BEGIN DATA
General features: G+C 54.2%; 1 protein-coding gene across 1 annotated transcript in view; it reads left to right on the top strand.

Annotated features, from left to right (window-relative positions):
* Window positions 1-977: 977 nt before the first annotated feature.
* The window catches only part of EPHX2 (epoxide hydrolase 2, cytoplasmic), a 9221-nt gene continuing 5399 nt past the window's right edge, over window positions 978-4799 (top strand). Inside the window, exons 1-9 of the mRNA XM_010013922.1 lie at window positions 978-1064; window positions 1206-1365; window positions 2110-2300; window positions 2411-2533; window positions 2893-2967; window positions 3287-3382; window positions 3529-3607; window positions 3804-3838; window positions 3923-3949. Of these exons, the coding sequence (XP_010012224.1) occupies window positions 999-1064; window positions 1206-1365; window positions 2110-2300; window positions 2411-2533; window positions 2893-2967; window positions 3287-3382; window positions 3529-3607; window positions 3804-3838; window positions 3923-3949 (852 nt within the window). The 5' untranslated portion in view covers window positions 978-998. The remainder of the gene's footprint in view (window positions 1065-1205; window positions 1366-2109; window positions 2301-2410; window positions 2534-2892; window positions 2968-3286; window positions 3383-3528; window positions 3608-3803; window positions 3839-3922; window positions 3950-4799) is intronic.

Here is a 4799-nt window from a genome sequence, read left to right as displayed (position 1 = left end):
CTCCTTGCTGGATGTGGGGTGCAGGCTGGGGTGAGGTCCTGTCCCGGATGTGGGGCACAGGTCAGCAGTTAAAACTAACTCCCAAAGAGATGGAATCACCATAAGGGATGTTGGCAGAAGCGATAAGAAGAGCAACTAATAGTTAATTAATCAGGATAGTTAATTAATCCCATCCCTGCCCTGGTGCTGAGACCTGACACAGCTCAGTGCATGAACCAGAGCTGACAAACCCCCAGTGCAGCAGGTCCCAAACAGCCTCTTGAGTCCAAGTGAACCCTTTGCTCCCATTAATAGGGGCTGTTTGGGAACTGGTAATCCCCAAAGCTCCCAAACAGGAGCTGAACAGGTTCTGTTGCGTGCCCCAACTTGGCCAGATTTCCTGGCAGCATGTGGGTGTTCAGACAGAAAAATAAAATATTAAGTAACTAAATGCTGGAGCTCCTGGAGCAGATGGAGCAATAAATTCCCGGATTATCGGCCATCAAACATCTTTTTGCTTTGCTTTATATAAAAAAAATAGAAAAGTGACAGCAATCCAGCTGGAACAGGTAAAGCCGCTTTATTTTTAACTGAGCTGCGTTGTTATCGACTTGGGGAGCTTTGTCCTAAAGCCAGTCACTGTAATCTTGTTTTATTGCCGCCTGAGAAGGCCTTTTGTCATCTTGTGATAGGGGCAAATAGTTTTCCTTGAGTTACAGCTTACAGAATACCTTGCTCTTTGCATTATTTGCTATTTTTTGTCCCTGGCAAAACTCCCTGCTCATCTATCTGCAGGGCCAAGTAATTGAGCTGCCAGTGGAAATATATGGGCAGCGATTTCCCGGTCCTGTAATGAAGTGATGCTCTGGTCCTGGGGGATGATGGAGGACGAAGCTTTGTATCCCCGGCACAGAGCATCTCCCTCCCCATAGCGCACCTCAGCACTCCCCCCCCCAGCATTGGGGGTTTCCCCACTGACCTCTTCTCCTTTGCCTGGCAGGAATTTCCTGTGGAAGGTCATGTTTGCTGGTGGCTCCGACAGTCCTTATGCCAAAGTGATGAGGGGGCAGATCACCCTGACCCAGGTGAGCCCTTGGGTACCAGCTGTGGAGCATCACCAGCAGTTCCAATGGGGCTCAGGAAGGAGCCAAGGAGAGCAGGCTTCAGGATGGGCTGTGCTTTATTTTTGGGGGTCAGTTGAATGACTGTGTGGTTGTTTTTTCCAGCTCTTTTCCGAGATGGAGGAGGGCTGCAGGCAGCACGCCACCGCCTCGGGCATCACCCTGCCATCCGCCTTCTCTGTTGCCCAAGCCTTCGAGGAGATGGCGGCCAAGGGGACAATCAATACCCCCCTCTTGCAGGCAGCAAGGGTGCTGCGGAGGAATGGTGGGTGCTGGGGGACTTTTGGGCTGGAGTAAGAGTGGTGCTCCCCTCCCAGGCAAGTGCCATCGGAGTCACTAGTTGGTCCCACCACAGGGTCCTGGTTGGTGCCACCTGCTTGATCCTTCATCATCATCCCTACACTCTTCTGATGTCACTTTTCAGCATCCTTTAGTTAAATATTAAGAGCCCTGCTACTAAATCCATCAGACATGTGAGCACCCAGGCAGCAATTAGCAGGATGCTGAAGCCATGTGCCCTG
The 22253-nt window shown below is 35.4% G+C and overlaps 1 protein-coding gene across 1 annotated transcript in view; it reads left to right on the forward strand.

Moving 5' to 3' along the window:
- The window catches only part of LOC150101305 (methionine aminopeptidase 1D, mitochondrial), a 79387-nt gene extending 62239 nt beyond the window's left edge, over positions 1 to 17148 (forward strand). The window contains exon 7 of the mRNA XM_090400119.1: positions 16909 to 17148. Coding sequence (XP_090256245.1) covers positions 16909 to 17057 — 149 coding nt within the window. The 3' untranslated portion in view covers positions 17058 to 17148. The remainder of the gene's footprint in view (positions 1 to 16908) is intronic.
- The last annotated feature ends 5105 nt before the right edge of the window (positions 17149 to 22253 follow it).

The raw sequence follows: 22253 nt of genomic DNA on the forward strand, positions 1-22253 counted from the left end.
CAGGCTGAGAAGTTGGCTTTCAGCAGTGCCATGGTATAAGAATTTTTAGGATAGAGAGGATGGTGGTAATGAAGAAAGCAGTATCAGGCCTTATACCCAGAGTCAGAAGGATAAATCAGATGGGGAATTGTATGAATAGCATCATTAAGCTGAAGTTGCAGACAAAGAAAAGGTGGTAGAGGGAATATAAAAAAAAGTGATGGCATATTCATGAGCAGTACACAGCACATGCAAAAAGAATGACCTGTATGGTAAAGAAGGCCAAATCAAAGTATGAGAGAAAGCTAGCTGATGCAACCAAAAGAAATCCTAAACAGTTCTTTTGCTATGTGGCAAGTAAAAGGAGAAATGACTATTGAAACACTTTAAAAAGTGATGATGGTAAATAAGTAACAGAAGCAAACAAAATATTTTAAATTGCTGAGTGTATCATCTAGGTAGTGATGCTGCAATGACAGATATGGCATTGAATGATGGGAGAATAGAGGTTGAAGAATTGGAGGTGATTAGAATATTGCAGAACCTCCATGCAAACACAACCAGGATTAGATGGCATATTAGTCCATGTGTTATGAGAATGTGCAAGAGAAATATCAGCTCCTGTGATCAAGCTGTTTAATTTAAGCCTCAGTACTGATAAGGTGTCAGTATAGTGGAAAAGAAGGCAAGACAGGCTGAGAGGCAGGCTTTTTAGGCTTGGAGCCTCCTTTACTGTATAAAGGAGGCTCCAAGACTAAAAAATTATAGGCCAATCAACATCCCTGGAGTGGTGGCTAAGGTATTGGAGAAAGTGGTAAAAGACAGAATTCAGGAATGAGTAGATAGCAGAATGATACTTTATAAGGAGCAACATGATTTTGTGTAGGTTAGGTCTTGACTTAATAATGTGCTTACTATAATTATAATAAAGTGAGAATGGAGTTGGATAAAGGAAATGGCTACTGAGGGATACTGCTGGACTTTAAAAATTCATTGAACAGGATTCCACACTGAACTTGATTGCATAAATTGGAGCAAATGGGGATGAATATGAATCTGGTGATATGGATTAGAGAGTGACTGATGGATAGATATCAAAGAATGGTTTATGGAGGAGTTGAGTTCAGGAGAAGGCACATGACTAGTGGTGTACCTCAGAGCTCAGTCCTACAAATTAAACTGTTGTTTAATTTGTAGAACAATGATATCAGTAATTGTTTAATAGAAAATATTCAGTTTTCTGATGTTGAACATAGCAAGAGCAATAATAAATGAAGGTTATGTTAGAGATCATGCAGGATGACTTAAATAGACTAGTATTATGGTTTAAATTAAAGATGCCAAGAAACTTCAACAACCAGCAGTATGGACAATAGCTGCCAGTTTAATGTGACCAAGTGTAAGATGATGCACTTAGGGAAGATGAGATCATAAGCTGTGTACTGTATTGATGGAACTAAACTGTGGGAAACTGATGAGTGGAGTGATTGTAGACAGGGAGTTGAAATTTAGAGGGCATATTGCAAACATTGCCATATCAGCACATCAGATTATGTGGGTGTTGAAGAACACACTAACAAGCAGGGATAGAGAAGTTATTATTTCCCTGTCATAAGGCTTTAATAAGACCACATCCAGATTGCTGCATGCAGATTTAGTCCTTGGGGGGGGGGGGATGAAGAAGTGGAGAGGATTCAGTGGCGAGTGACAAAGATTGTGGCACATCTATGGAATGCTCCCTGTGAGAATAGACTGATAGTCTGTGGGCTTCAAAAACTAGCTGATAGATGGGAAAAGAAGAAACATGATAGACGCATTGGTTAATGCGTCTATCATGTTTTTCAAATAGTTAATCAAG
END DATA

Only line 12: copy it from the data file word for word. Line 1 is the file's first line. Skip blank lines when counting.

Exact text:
CAGGCTGAGAAGTTGGCTTTCAGCAGTGCCATGGTATAAGAATTTTTAGGATAGAGAGGATGGTGGTAATGAAGAAAGCAGTATCAGGCCTTATACCCAGAGTCAGAAGGATAAATCAGATGGGGAATTGTATGAATAGCATCATTAAGCTGAAGTTGCAGACAAAGAAAAGGTGGTAGAGGGAATATAAAAAAAAGTGATGGCATATTCATGAGCAGTACACAGCACATGCAAAAAGAATGACCTGTATGGTAAAGAAGGCCAAATCAAAGTATGAGAGAAAGCTAGCTGATGCAACCAAAAGAAATCCTAAACAGTTCTTTTGCTATGTGGCAAGTAAAAGGAGAAATGACTATTGAAACACTTTAAAAAGTGATGATGGTAAATAAGTAACAGAAGCAAACAAAATATTTTAAATTGCTGAGTGTATCATCTAGGTAGTGATGCTGCAATGACAGATATGGCATTGAATGATGGGAGAATAGAGGTTGAAGAATTGGAGGTGATTAGAATATTGCAGAACCTCCATGCAAACACAACCAGGATTAGATGGCATATTAGTCCATGTGTTATGAGAATGTGCAAGAGAAATATCAGCTCCTGTGATCAAGCTGTTTAATTTAAGCCTCAGTACTGATAAGGTGTCAGTATAGTGGAAAAGAAGGCAAGACAGGCTGAGAGGCAGGCTTTTTAGGCTTGGAGCCTCCTTTACTGTATAAAGGAGGCTCCAAGACTAAAAAATTATAGGCCAATCAACATCCCTGGAGTGGTGGCTAAGGTATTGGAGAAAGTGGTAAAAGACAGAATTCAGGAATGAGTAGATAGCAGAATGATACTTTATAAGGAGCAACATGATTTTGTGTAGGTTAGGTCTTGACTTAATAATGTGCTTACTATAATTATAATAAAGTGAGAATGGAGTTGGATAAAGGAAATGGCTACTGAGGGATACTGCTGGACTTTAAAAATTCATTGAACAGGATTCCACACTGAACTTGATTGCATAAATTGGAGCAAATGGGGATGAATATGAATCTGGTGATATGGATTAGAGAGTGACTGATGGATAGATATCAAAGAATGGTTTATGGAGGAGTTGAGTTCAGGAGAAGGCACATGACTAGTGGTGTACCTCAGAGCTCAGTCCTACAAATTAAACTGTTGTTTAATTTGTAGAACAATGATATCAGTAATTGTTTAATAGAAAATATTCAGTTTTCTGATGTTGAACATAGCAAGAGCAATAATAAATGAAGGTTATGTTAGAGATCATGCAGGATGACTTAAATAGACTAGTATTATGGTTTAAATTAAAGATGCCAAGAAACTTCAACAACCAGCAGTATGGACAATAGCTGCCAGTTTAATGTGACCAAGTGTAAGATGATGCACTTAGGGAAGATGAGATCATAAGCTGTGTACTGTATTGATGGAACTAAACTGTGGGAAACTGATGAGTGGAGTGATTGTAGACAGGGAGTTGAAATTTAGAGGGCATATTGCAAACATTGCCATATCAGCACATCAGATTATGTGGGTGTTGAAGAACACACTAACAAGCAGGGATAGAGAAGTTATTATTTCCCTGTCATAAGGCTTTAATAAGACCACATCCAGATTGCTGCATGCAGATTTAGTCCTTGGGGGGGGGGGGATGAAGAAGTGGAGAGGATTCAGTGGCGAGTGACAAAGATTGTGGCACATCTATGGAATGCTCCCTGTGAGAATAGACTGATAGTCTGTGGGCTTCAAAAACTAGCTGATAGATGGGAAAAGAAGAAACATGATAGACGCATTGGTTAATGCGTCTATCATGTTTTTCAAATAGTTAATCAAG